‘John, 1 miss my sonso much!”
“Sweetheart, 1 have noí passed ihe exam!”
‘Please, help me! There is somebody hidden in my kitchen!”
‘John, please help me! A sirange man is following me!”
“Look at this dead ral!”
‘Look al this food, it’s spoiled!”
Note. Spunish saniple, IV = 20, Canadian 5ampie, IV = 20.
associated with facial displays was 7, wi[h a range of 6 [otO
for fe Canadians, and 6.5 for fe Spaniards, with a range
of 3 [o 10. Ah in ah, na[ional¡[y
change [he basic pa[tern of responses already described.
An al[emative explanation [o [hese resul[s might be as
follows: <a) Par[icipan[spaired te intense facial display
wiíh Ihe spoken sentence because [he other possible pairing
(display plus though[ sentence) seerned sornehow unna[ural,
or (b) par[icipan[s paired ihe neutral display wiúi ihe though[
sentence because ihe combination of neutral expression wi[h
Ihe spoken seníence seerned somehow unnatural.
To explore Ihese possibilities, a small study was
conduc[ed. The 40 possible combinations of each pair of
facial displays (neutral plus expressive) and [he sentences
(Ihough[ plus spoken) used in Experirnení 2 were formed.
Four groups of 10 combinations each were formed so as lo
avoid repe[ítions of either facial display or sentence. Forty
paríicipan[s were assigned to one of te four independení
groups. (Bach group íherefore judged
cornbinations.) Por alí cornparisons ofin[erest, [he data were
[herefore between-subjec[s. Their task consísted of judging
“how na[ural” was each combination on a seale from O
(nzaxinzally ¡innatural) to 10 (naxirnally natural).
No combination of the facial display wi[h [he thoughí
sentence was considered significar¡tly less nalural Ihan thai
display with the spoken sentence. In three cases, however, [he
combinaúon of fe neutral face with fe spoken sentence was
considered significan[ly less natural Ihan the combination of
[heneutral face wif the [houghísentence: [hefirsí, fifth, and
sixth sentences (t = —2.28,p < .05; t = 2.39, p < 05; t = —3.24,
p < .01, respecúvely) Usted in Table2, ‘¡be resul[s of Experimení
2 were re-analyzed wiíh these three sentences ornilted. A
Wilcoxon signed ranks tesí, cornparing ihe magnilude and
direc[ion ofthe differences wiíhin pairs ofpossible judgrnenís
for [he seven trials (facial expression associated with spoken
sentence vs. neutral face associated wiíh [he spoken sentence)
was highly significaní (z = 2.36, p c .018). Facial expression
was found lo be associated with Ihe social si[ua[ion.
of paríicipan[s did no[
In [he s[udies repor[ed here, we have found [ha[
par[icipants were able Lo differen[iaíe ihe actual immediate
experience of emotion from [he surrounding interaction.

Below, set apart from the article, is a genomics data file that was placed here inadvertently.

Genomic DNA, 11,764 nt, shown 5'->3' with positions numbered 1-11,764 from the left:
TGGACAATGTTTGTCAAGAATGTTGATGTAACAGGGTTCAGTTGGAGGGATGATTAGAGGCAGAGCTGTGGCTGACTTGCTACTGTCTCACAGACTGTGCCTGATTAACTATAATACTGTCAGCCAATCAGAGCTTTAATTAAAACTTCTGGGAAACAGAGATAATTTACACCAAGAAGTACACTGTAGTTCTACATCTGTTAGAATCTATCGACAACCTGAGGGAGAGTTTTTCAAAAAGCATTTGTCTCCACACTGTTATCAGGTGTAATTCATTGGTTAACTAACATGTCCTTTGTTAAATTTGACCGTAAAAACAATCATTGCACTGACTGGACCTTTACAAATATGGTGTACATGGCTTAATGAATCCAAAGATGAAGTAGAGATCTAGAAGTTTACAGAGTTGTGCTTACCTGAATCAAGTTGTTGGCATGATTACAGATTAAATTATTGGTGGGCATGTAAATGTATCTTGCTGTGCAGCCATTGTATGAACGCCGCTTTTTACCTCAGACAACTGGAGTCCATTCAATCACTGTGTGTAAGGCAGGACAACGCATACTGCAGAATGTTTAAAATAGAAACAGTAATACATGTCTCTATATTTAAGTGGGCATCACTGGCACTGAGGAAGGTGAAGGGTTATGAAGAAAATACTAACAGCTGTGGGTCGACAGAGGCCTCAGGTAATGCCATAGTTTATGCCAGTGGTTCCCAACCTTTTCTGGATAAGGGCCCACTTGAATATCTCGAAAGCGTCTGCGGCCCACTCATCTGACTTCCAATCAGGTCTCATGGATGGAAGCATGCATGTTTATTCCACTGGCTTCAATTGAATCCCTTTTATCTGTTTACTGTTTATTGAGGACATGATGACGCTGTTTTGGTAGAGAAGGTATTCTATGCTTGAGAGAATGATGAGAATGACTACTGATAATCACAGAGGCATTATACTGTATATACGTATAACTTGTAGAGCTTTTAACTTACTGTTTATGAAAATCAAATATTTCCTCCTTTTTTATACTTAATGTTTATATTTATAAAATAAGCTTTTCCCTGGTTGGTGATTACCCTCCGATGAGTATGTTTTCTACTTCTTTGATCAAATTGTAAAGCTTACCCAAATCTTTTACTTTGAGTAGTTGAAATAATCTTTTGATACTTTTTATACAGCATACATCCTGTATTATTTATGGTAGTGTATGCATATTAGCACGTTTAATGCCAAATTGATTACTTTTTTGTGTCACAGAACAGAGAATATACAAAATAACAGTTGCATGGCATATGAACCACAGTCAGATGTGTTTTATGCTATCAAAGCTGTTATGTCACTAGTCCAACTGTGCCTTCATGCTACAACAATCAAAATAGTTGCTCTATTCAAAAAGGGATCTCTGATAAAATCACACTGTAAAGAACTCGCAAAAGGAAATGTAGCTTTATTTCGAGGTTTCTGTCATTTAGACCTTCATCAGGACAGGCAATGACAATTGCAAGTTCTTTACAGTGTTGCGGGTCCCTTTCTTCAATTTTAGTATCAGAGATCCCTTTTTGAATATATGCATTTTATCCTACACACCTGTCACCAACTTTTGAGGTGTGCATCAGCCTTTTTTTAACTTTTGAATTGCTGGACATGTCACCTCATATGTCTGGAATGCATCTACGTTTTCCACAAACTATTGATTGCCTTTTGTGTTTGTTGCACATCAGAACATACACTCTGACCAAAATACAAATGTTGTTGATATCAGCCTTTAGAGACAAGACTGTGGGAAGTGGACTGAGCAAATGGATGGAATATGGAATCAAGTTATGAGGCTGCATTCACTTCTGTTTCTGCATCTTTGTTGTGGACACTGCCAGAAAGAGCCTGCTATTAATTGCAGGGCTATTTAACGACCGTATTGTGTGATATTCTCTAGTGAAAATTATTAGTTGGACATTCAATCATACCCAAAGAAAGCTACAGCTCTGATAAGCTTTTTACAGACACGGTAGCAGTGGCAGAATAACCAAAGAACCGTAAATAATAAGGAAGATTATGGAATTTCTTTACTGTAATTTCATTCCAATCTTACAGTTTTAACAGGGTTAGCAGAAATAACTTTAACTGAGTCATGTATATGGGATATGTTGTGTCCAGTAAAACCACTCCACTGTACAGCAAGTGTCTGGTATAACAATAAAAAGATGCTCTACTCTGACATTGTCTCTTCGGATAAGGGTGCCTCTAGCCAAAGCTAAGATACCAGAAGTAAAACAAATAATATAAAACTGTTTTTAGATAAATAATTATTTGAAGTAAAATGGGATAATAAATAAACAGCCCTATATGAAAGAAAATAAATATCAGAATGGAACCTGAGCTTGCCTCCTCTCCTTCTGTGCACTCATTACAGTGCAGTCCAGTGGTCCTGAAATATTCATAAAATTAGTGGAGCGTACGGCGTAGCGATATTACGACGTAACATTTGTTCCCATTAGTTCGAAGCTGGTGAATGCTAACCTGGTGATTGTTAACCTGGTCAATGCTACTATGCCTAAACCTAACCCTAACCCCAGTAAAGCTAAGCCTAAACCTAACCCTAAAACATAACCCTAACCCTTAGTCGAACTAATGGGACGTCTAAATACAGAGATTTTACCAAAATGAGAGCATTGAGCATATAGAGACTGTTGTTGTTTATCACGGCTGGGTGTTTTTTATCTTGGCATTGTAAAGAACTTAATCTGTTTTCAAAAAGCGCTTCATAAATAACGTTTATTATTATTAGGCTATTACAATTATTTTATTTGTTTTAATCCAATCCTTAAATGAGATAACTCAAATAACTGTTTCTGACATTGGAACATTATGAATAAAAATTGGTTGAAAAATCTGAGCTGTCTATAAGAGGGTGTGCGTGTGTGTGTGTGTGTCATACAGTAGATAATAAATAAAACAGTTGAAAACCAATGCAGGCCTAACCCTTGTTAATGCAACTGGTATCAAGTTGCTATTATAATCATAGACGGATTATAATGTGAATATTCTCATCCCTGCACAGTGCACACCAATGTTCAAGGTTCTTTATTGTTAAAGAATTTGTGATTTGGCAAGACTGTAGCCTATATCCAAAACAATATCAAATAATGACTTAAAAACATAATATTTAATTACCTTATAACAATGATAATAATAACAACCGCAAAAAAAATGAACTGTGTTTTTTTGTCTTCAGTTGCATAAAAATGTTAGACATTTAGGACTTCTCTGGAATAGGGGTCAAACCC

A simple manipulalion, ernphasizing sítua[ional ínforma[ion,
allowed us to show [hal people do no[ necessarily línk
expressions of emotion [o [he experience of emotion
(immedíate experience condi[ion),
actions. The usual “recognition” studies do nol [ake mío
accoun[ ihese other ac[ions (e.g., communica[ive ac[ions).
Thus, subjec[s are forced into making raw, large-scale
correlationsbe[ween facial behavior and emotion
Sorne addi[ional evidence supports Ihese findings.
Carroll and Russell (1996) carried ouí a s[udy
recognition of ernotion in which they provided par[icipan[s
with sorne sítua[ional informa[ion
explain [he physical features of ihe proío[yp¡cal
expressions of emotion (e.g., staring eyes, furrowed
eyebrows, lips pressed tigh[ly
nonernolional ac[ions included in Ihe si[ua[íon
person peering a[ a distant message and having difficujíy
in making a decision about it). They found [hat people
judged facial expressions in terrns of [he situation instead
of the expected emolion, reversing [he usual [rend in
recognition siudies. Por exarnple, what is usually Jabeled
an “expression of anger” became an “expression of
puzzlemení” when it was displaying physical ac[ions Iha[
were plausible for nonernotional reasons in a given
coniexí. ¡‘copIe could “recognize” [ha[ a “universal
expression” is nol necessarily related [o an emotion. Sorne
saliení situational hints helped Ihem to overcorne [he bias
[hat usually leads Ihem ío “recognize” universal
Therefore, ourresuhis encourage pursuit of [he idea tha[
people “recogni[ion” of ernotion is an instance of a<[ributional
bu[ raiher fo other
tha[ allowed Ihem [o
toge[her in anger) by
FERNÁNDEZ-DOLS, CARRERA, AND RUSSELL
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Received September 2, 2002
Revision received September 16, 2002
Accepted September 30, 2002